The very fact of the meeting suggests shrewd calculations on either side. Ethiopia may have wanted to display some flexibility in face of accusations from some regional powers and from international opinion that it wished merely to invade Somalia for its own benefit; the Islamic Courts may have wanted to borrow as much time as they can while they are completing their military preparations to confront the Ethiopians.

If Sharif Hassan Sheikh Aden's sources are correct, the Ethiopians far outnumber the courts's militias. The latter are drawn mainly from the large Hawiye tribe that inhabits the Mogadishu and central regions of Somalia. They have won sympathy and support from other parts of Somalia, and their military successes in recent months have encouraged militias from a variety of other clans to join them.

Thus, despite the direct meeting between the Ethiopians and the Islamic Courts Union, the dynamics of the situation on the ground still tend to the confrontational. Ethiopia's prime minister Meles Zenawi says he has already concluded all preparations for a war against the ICU. Ethiopia seems unlikely to withdraw without reaching what it sees as its principal strategic military and political objectives.

Ethiopian troops are being assigned to Galkaio, a major town in central Somalia, to attempt to create a territorial divide between the Islamic Courts and semi-autonomous Puntland. The ICU is equally determined to outmanoeuvre the Ethiopians, and the court's militias have from three different directions been getting closer to the government's base of Baidoa.

In these circumstances, a meeting in Khartoum between the courts and Somalia's transitional government that had been scheduled for 15 December - and which the government announced on 5 December it would no longer attend - could in principle be pivotal. It would present the international community with an opportunity to press the two Somali sides to agree a timetable to de-escalate the war. It remains to be seen whether the new UN resolution will reinforce the Baidoa-based government's sense that it can advance its claim for international support; but if an expansion of fighting can be avoided in the coming days, there may still be a chance that Khartoum could begin to create a dynamic for peace.

It will be difficult to reach a decision that pleases opposing Somali sides - though this has been the case all along. Since the outbreak of civil conflict in 1991, fourteen Somali peace conferences have been held and up to five governments formed on different occasions. None received the full backing of the international community, and in the end each has collapsed at the whim of warlords who have had no mercy for ordinary Somalis.

The right kind of pressure

There are three ingredients of diplomatic success at Khartoum and after. First, the UN should follow its 6 December resolution by condemning countries that have violated its 1992 arms embargo on Somalia - the combatants in Somalia's "proxy war". The biggest culprits are Ethiopia and Yemen on the government's side, and Eritrea on the Islamic Courts's side.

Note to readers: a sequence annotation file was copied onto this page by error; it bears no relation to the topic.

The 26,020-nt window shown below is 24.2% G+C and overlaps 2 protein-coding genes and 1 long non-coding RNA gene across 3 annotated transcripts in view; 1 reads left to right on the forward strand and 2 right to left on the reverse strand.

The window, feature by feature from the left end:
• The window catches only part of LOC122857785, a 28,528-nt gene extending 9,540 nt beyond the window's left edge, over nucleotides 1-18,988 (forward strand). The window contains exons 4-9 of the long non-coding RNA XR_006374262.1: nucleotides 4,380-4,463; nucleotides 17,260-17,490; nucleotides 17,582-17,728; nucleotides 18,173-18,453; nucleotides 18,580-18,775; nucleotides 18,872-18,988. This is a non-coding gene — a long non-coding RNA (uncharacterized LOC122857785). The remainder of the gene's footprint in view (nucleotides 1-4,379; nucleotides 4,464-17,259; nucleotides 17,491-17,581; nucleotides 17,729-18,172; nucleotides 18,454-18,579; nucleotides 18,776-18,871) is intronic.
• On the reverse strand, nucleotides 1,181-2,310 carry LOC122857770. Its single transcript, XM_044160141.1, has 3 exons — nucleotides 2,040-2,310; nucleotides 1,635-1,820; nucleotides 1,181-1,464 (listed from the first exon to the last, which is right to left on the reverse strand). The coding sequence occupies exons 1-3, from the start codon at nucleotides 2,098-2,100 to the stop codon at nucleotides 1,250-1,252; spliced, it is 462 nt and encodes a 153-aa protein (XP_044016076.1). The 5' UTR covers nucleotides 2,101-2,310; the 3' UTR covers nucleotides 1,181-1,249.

The US and the Security Council's failure to condemn the arms flow into Somalia is unacceptable. The fact that today's resolution comes after the unlawful entry of Ethiopia into Somalia, and thus appears to sanction it, is a further political miscalculation.

Second, there needs to be greater recognition that the US and the UN have not put enough impartial pressure on the Somali sides to resolve their differences. The international community - notwithstanding the fact that the Security Council resolution recommends that "an inclusive political process" takes place in Somalia - must agree a united position and face Somalis without prejudice.

This point is reinforced by the political stance of the United States. When the current Somali government was formed in 2004, the US still supported some of the more powerful warlords in pursuit of "Islamists" in Somalia. It was only after the emergence of the Union of Islamic Courts, as recently as May-June 2006, that the United States recognised the Somali government.

As part of its submission to the UN, it would be helpful if the US could substantiate its claim that the Islamic Courts have links to al-Qaida. Otherwise, it - and the wider international community - will again be suspected of anathematising people just because they can be depicted as "Islamists".

Third, the international community must help make Ethiopia realise that although it may have legitimate security concerns in the region these can only be addressed through peaceful means. There is a border dispute with Somalia, and a traditional hostility based on different religions - but neither country can succeed by trying to occupy the other by force. Diplomacy is the only way forward.

Somalis need peace and development, not more war. The catastrophic floods that have affected the country in the last month are a reminder of the environmental damage of conflict and of long-term climate change, which need to be addressed if Somalis and their regional neighbours are to build sustainable lives and societies.

This is a decisive moment for Somalia and for the Horn of Africa.